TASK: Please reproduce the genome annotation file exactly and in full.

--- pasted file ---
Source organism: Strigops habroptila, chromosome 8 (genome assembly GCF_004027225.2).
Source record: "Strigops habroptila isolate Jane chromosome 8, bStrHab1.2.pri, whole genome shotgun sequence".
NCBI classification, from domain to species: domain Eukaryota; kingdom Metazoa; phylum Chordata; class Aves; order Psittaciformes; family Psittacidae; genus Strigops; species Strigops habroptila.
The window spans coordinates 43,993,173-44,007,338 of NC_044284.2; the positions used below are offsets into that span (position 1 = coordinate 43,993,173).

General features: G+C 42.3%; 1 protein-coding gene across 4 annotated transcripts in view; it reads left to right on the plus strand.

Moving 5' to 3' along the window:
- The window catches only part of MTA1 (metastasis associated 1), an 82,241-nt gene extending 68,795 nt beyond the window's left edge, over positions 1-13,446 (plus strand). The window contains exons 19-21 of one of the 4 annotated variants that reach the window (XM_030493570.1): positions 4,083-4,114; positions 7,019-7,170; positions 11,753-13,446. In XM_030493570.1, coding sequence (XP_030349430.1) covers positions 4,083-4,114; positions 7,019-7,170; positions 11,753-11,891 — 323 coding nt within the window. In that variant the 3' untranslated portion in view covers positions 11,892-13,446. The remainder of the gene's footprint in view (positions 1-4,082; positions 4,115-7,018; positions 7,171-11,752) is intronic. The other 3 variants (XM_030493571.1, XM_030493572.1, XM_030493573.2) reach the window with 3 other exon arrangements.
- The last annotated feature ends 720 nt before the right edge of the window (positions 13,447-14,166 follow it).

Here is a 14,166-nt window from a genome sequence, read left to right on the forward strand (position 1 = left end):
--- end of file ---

Source organism: Strigops habroptila, chromosome 8 (genome assembly GCF_004027225.2).
Source record: "Strigops habroptila isolate Jane chromosome 8, bStrHab1.2.pri, whole genome shotgun sequence".
NCBI classification, from domain to species: domain Eukaryota; kingdom Metazoa; phylum Chordata; class Aves; order Psittaciformes; family Psittacidae; genus Strigops; species Strigops habroptila.
The window spans coordinates 43,993,173-44,007,338 of NC_044284.2; the positions used below are offsets into that span (position 1 = coordinate 43,993,173).

General features: G+C 42.3%; 1 protein-coding gene across 4 annotated transcripts in view; it reads left to right on the plus strand.

Moving 5' to 3' along the window:
- The window catches only part of MTA1 (metastasis associated 1), an 82,241-nt gene extending 68,795 nt beyond the window's left edge, over positions 1-13,446 (plus strand). The window contains exons 19-21 of one of the 4 annotated variants that reach the window (XM_030493570.1): positions 4,083-4,114; positions 7,019-7,170; positions 11,753-13,446. In XM_030493570.1, coding sequence (XP_030349430.1) covers positions 4,083-4,114; positions 7,019-7,170; positions 11,753-11,891 — 323 coding nt within the window. In that variant the 3' untranslated portion in view covers positions 11,892-13,446. The remainder of the gene's footprint in view (positions 1-4,082; positions 4,115-7,018; positions 7,171-11,752) is intronic. The other 3 variants (XM_030493571.1, XM_030493572.1, XM_030493573.2) reach the window with 3 other exon arrangements.
- The last annotated feature ends 720 nt before the right edge of the window (positions 13,447-14,166 follow it).

Here is a 14,166-nt window from a genome sequence, read left to right on the forward strand (position 1 = left end):